What used Fiat Panda hatchback will I get for my budget?
You might find a high-mileage Panda for around £2500, but it will be one with a high mileage or previous damage so it’s wiser to spend slightly more and secure one with an average mileage for the year, with a full service history and bought preferably from an independent dealer. If you think in the region of £3500 you'll buy a 2013 or 2014 model, while upping the dosh to between £4000 and £5000 nets you a very clean 2015 car, or maybe even a 2016 one if you’re prepared to buy privately or from a trader. Around £5000 nets a 2017 one, and anything over that should get you a 2018 model.
How much does it cost to run a Fiat Panda hatchback?
On paper, the most economical Panda is the 0.9-litre Twinair two-cylinder petrol engine, with an average claimed fuel consumption of 67.3mpg under the older NEDC tests, in some trims. In real-world motoring, you’ll struggle to achieve anything like that, because the engine needs to be pushed quite hard to keep up with traffic. However, it has a character and charm that's all its own.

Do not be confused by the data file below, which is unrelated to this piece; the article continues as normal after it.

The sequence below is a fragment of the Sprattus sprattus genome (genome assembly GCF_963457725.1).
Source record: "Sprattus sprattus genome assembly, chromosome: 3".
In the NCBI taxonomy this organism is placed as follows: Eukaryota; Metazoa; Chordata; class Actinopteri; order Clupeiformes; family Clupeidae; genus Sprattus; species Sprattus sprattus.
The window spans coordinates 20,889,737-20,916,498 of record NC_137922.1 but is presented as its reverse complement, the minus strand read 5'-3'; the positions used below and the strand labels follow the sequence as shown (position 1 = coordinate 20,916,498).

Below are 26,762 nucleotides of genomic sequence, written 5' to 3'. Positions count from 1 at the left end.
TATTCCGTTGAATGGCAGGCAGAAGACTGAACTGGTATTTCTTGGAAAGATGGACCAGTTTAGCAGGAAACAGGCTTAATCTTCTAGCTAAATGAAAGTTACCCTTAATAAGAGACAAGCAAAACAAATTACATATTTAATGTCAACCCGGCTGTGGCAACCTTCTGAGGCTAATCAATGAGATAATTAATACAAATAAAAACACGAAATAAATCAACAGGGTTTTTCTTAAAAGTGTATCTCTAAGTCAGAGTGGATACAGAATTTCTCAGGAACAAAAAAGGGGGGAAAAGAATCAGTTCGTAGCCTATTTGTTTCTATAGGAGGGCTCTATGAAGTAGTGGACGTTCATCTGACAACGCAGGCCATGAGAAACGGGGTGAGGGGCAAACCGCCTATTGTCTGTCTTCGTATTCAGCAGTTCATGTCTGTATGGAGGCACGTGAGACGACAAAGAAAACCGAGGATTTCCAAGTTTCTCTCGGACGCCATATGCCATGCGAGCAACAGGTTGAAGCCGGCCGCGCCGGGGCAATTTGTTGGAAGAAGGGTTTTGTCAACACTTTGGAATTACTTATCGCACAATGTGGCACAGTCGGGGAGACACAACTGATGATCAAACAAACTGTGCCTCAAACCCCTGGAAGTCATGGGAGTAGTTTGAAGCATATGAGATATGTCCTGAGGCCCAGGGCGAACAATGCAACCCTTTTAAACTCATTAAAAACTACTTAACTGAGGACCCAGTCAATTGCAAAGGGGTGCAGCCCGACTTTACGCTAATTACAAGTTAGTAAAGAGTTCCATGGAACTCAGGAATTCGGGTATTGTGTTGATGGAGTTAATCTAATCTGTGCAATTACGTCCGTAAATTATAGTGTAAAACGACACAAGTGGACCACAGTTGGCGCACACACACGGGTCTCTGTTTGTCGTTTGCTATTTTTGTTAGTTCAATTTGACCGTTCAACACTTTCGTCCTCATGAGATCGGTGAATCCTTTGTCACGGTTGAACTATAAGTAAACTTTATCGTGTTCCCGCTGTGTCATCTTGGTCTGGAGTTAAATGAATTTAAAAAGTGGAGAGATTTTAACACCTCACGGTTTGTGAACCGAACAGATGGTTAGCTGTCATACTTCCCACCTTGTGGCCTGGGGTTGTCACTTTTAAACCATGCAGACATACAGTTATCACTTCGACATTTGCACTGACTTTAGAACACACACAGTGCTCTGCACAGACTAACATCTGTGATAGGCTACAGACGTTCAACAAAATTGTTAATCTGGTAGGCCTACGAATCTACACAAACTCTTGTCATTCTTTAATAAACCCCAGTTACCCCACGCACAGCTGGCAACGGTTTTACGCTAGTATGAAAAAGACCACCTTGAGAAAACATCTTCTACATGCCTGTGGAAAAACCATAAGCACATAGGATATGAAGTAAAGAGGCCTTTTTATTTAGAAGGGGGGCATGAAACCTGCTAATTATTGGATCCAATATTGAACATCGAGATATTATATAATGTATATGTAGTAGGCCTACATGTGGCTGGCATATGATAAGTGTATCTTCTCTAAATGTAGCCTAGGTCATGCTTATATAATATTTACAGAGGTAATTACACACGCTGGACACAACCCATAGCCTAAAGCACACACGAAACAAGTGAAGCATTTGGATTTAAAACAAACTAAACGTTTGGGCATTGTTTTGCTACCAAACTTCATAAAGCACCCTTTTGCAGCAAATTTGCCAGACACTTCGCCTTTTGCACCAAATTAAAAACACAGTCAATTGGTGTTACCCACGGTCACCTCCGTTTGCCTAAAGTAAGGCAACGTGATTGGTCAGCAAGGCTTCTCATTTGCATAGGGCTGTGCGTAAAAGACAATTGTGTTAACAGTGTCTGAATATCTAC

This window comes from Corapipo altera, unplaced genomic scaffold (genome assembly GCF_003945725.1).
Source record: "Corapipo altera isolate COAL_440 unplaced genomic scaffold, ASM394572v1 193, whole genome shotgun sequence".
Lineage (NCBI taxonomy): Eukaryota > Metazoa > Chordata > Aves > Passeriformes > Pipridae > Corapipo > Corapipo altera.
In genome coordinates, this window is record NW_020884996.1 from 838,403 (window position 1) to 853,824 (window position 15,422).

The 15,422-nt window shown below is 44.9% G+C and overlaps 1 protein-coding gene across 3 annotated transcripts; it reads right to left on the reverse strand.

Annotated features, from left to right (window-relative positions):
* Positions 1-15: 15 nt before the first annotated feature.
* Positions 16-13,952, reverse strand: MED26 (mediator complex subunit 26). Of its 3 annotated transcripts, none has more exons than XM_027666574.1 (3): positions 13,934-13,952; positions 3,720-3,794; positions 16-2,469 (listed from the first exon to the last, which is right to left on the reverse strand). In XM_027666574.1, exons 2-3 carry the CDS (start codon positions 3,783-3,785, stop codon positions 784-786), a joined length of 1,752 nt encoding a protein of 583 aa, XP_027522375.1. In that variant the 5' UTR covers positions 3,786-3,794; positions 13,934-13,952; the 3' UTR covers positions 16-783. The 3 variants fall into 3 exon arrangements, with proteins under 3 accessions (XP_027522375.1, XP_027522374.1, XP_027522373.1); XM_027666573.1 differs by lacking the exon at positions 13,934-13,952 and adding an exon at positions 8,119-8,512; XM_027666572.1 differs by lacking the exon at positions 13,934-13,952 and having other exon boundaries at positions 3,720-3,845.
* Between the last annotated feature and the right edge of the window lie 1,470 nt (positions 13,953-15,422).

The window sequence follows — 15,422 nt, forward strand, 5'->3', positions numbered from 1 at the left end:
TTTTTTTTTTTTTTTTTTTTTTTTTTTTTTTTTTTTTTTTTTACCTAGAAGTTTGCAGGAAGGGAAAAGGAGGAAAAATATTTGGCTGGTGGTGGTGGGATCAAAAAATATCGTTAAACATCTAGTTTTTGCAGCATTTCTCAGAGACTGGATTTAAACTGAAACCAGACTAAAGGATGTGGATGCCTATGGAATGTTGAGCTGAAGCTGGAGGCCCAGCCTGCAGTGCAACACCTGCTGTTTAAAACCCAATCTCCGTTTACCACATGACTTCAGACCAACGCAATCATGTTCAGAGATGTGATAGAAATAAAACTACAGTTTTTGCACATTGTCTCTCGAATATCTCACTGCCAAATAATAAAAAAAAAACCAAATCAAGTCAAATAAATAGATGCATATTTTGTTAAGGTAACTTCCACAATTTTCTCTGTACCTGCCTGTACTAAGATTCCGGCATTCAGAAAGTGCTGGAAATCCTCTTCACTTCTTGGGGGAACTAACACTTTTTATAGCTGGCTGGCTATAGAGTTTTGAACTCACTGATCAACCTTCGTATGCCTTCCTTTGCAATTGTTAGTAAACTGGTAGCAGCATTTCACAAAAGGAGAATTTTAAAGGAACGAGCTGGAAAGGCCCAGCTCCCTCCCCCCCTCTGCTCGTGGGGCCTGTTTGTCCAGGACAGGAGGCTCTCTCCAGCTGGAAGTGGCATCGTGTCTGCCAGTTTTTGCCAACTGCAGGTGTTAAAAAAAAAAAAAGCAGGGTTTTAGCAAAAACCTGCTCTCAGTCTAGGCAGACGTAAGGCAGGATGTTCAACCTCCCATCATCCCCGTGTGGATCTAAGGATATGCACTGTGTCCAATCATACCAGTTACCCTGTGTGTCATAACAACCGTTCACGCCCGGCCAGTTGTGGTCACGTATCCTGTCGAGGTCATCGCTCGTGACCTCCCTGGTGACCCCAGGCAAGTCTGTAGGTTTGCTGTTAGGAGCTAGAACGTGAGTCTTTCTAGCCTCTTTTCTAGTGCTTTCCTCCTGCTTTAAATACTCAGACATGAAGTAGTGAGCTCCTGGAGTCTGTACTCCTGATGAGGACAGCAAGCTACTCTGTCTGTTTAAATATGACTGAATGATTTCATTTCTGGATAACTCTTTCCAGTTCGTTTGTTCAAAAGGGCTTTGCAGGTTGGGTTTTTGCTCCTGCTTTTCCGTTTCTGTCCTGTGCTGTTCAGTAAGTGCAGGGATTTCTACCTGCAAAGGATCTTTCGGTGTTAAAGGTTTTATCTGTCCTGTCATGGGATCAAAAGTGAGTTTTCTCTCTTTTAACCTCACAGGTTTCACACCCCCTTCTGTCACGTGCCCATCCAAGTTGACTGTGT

The regular 1.2-litre petrol returns a claimed average 55.4mpg, making it the default choice for most people. The 1.3-litre Multijet diesel unit claims 64.2mpg in certain versions, although we feel the lumpy nature of this engine rather goes against the suave nature the Panda displays in all other areas.
Cars registered before April 2017 were charged annual car tax (VED) according to their CO2 emissions, while cars registered after that date are charged at a flat rate, currently £145 a year.
Insurance groups are suitably low, ranging from 3 to 10 in the top-spec, raised-up, pseudo-SUV Cross versions, and annual VED road tax is low across the range, thanks to those reasonable on-paper economy figures.
Servicing is cheap, too, either at a Fiat dealer or at an independent firm. Parts for Pandas are plentiful.